The proceedings concerned a child born in September 2006 to an Italian father and an American mother. The parents had married before the birth, but had maintained their respective residences in Italy and New York. In 2006 and 2007, the parents visited each other on numerous occasions. In December 2007, they agreed that mother and the child would live primarily in Italy with the father, but return periodically to New York.
Difficulties then arose in the parents’ relationship and in February 2009, the mother took the child to New York and told the father that she wanted a separation.
In May / June 2009 the parents signed a settlement agreement which provided that they would “continue to live separate and apart”, that the mother would “have custody of the minor child”, and that the child would attend school in New York. The settlement agreement also established a visitation schedule, whereby the child would spend at least two months each year in Italy with the father.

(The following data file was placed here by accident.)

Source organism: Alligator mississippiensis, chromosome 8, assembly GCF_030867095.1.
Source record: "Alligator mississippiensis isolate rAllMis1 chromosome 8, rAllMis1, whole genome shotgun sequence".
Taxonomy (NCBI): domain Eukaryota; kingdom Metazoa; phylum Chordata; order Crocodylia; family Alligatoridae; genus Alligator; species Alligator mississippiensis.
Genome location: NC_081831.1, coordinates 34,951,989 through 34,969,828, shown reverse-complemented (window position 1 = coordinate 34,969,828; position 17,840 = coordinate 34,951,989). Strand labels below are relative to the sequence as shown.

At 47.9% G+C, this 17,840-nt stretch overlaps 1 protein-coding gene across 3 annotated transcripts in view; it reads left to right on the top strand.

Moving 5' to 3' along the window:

After signing the agreement, the mother moved back to Italy in June 2009 to attempt reconciliation with the father. In November 2010, the mother took the child to New York with the intention of not returning to Italy. In December 2010, the parents agreed to make another attempt at reconciliation, and the mother moved back to Italy in January 2011 with the child. The reconciliation was unsuccessful and in August 2011, mother and child returned to New York.
The mother initiated divorce proceedings in New York and, in October 2011, the father initiated return proceedings.
On 30 December 2011, the U.S. District Court for the Southern District of New York dismissed the petition for return of the child: Guzzo v. Cristofano, No. 11 Civ. 7394 (RJS), 2011 U.S. Dist. LEXIS 149816, 2011 WL 6934108, at *2 (S.D.N.Y. Dec. 30, 2011). The father appealed.